MZ004
Greater Bazaruto


Country/territory: Mozambique

IBA Criteria met: A4i, A4iii (2001)
For more information about IBA criteria please click here

Area: 607,742 ha

Most recent IBA monitoring assessment
Year of assessment Threat score (pressure) Condition score (state) Action score (response)
2020 very high not assessed not assessed
For more information about IBA monitoring please click here


Site description
The proposed site covers an area about 5236.358Km2 encompassing the Bazaruto Archipelago and the San Sebastian Peninsula, located in Inhambane Province, between the districts of Vilankulo and Inhassoro, Southern Mozambique. Five islands make up the Bazaruto Archipelago. The largest is Bazaruto (12 000 ha), Benguérua (2 500 ha); Magaruque (600 ha); Santa Carolina (500 ha) and the minuscule island of Bangué at about 5 ha. The Bazaruto Archipelago first benefited from some legal protection in 1971, designated as the Bazaruto Archipelago National Park (PNAB), was the first marine National Park in the country, and extended to its current area (1430 km2) in 2001 (Correia et al., 2002 cited by Videira, 2011; Everett et al., 2008). The PNAB is known for its diverse marine habitats including mangrove forests, coastal sand dunes, rocky shores, seagrass meadows, coral reefs, lagoons and white sand beaches. The fauna is rich in biodiversity with 2000 species of fish, 100 species of scleractinian corals, abundant invertebrates, and more than 40 reptile taxa (Langer et al., 2013), several species of whales and dolphins, and the largest population of dugongs in the western Indian Ocean (Guissamulo, 2004; Pereira & Videira, 2009). Five species of sea turtles also occur in the archipelago, of which four are confirmed to nest on their beaches (Pereira & Videira, 2009). The Bazaruto archipelago was formed from the San Sebastian Peninsula about 7 000 years ago (Everett et al., 2008). The San Sebastian Peninsula lies south-east of the town of Vilankulo, forming the mainland extension of the Bazaruto Archipelago (Jacobsen et al., 2010). The Peninsula consists of undulating sandy dunes rising from sea level to 96 m a.s.l (Tinley 1985). The freshwater bodies all lie at sea level or close to it but vary in size and permanence, the largest being up to 1000 ha in extent (van der Walt, pers. comm. cited by Jacobsen et al., 2010). The regional climate is referable to Koppen’s type (Aw) or equatorial dry season type (Tinley 1985). The area is warm and humid with rainfall ranges from 600-800 mm per annum (Jacobsen et al., 2010). The average temperatures in the summer of 30º C and in Winter of 18º C, with an average annual temperature of 24º C (Everett et al., 2008). The San Sebastian Peninsula forms the major portion of the Vilanculos Coastal Wildlife Sanctuary (VCWS), which lies along the peninsula between 22.0833 and 22.3500° S, and 35.4005° and 35.5505° E, comprising a land surface area of approximately 22 000 ha (King 1967 cited by Jacobsen et al., 2010). The peninsula is dominated by miombo Woodland interspersed with a diversity of habitats that include wetlands, freshwater lakes, tidal mudflats, salt marshes and mangrove swamps. The marine area includes estuaries, a sand peninsula barrier along the seaward boundary of the Inhambane Estuary, islands, and coral reefs (Lambrechts 2001 cited by Peel, 2002).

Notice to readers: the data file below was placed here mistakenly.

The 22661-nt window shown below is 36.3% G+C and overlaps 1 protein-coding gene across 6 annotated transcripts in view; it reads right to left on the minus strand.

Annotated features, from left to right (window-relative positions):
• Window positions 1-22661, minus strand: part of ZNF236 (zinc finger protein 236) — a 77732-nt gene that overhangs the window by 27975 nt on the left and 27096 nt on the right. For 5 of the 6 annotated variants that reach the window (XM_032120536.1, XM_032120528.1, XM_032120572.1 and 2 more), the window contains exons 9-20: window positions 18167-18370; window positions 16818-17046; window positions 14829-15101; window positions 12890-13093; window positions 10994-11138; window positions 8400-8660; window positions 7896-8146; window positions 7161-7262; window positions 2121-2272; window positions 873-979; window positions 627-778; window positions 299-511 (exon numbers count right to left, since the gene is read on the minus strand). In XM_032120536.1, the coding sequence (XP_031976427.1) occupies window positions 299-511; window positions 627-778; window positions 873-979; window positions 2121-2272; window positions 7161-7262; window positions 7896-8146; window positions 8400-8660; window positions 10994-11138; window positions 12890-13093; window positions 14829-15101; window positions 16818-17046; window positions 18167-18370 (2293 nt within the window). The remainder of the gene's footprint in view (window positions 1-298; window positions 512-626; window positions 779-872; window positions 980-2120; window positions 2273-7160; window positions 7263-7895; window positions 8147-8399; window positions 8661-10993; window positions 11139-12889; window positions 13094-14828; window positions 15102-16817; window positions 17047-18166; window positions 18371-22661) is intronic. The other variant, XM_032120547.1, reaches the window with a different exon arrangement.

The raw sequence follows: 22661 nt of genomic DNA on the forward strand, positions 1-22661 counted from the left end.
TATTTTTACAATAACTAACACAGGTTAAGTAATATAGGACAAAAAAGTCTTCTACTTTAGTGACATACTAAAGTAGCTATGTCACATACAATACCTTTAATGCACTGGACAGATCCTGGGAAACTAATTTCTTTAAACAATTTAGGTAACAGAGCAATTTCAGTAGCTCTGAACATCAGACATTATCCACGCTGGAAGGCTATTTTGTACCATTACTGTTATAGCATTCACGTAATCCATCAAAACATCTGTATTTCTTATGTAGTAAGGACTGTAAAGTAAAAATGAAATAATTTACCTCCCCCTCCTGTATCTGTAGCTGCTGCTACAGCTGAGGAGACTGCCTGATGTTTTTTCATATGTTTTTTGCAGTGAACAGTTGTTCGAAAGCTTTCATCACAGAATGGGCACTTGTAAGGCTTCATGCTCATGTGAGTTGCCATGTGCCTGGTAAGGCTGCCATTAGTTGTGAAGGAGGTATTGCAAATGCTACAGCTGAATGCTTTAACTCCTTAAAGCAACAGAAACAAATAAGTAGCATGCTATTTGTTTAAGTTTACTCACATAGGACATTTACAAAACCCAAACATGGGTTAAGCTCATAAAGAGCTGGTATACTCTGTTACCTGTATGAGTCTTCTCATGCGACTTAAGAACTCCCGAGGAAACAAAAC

Recommended citation
BirdLife International (2021) Important Bird Areas factsheet: Greater Bazaruto. Downloaded from http://www.birdlife.org on 05/12/2021.